It obviously means there is one less carrier whose guidelines need to be considered before launching a campaign. One less carrier makes it easier for marketers struggling to adhere to another nuanced carrier guideline. The merger puts the largest wireless network under one set of guidelines, making a standard set of rules and regulations a little closer.
There’s chatter about whether the merger will be a benefit for customers. The biggest wireless carriers will continue to buy up smaller ones (and maybe even merge with some major ones). It’s been suggested that prices will become stagnant, giving customers fewer pricing options when purchasing plans.
The lack of a price drop in customer plans could slow the adoption of mobile marketing as customers hesitate to purchase expensive data and messaging plans that are all similarly priced across all active carriers. So, while this merger is good in that it simplifies guidelines, it’s important for prices to remain competitive across the remaining solo carriers to continue to encourage adoption.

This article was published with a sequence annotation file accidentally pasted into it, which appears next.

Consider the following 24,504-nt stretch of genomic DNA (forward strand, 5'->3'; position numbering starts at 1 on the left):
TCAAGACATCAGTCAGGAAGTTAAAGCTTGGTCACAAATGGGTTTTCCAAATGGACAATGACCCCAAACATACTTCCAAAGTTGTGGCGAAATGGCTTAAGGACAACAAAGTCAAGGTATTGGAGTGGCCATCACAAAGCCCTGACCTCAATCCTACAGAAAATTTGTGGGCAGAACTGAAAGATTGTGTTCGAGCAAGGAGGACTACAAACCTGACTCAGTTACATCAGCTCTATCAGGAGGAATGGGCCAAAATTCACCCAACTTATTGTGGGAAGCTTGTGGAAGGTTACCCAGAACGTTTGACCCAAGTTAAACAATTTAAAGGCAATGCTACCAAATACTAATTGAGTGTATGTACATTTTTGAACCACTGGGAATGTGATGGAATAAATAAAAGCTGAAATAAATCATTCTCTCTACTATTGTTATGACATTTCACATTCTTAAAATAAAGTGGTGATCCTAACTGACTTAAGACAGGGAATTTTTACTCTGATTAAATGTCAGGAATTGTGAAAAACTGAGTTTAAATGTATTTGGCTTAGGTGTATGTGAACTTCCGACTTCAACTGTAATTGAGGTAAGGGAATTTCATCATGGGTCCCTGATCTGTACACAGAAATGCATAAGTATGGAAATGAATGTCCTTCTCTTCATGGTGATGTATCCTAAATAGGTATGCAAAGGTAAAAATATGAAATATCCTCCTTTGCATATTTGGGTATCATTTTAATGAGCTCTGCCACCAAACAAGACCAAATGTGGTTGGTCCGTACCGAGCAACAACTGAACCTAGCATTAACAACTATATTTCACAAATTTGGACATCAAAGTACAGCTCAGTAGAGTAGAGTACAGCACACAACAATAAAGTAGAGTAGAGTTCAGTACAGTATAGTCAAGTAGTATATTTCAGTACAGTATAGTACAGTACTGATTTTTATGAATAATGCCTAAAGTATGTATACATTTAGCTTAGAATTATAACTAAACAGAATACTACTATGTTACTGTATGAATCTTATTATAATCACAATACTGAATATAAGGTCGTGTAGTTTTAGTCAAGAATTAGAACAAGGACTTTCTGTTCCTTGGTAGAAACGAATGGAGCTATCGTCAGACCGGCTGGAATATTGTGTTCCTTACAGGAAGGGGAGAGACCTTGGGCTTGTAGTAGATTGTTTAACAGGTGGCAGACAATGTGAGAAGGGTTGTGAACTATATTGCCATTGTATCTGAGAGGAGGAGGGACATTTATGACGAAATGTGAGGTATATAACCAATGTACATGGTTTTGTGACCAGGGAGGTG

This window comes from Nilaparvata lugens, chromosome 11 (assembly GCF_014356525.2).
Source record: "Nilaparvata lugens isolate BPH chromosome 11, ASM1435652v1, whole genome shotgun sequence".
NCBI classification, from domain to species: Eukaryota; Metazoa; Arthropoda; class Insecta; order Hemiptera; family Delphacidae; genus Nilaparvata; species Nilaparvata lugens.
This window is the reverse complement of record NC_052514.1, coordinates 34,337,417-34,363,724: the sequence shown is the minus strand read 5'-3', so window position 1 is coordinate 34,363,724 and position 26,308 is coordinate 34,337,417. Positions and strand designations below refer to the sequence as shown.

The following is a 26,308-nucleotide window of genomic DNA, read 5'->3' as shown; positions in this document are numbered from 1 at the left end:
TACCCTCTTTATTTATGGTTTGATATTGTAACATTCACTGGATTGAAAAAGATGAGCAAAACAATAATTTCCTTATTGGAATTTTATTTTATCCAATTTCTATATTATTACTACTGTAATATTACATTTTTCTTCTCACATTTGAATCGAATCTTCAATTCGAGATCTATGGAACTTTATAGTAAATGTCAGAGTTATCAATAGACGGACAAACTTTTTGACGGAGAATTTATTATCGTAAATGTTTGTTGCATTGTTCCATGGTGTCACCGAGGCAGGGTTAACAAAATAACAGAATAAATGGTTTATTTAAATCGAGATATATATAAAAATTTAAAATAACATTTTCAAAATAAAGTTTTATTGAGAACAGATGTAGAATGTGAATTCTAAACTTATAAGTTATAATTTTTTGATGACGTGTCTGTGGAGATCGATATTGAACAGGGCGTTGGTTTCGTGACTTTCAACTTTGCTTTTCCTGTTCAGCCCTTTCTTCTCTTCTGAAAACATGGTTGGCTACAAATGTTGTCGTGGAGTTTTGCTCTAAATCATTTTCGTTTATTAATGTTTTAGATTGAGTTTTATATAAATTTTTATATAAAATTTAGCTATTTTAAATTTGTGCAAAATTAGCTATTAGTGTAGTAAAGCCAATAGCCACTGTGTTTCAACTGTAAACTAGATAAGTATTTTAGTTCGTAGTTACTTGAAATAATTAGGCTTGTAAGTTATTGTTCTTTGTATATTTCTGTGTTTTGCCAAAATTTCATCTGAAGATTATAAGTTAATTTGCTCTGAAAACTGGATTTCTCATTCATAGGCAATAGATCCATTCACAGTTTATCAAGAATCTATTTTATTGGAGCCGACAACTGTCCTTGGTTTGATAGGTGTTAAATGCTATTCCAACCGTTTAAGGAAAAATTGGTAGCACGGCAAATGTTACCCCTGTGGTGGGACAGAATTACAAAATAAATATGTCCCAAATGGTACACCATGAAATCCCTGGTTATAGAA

As a side note, though the merger has been completed, Alltel will continue to use its brand until its networks, billing systems and other services are integrated with Verizon’s.
Verizon has also been in the news lately for their attempt to increase the rates for text messaging. Needless to say, anything that the largest mobile carrier does will be newsworthy now – it’s worthwhile to take note of Verizon’s activities as they are likely to pace the industry.
For now, just continue to enjoy the “Chad” commercials… while you can.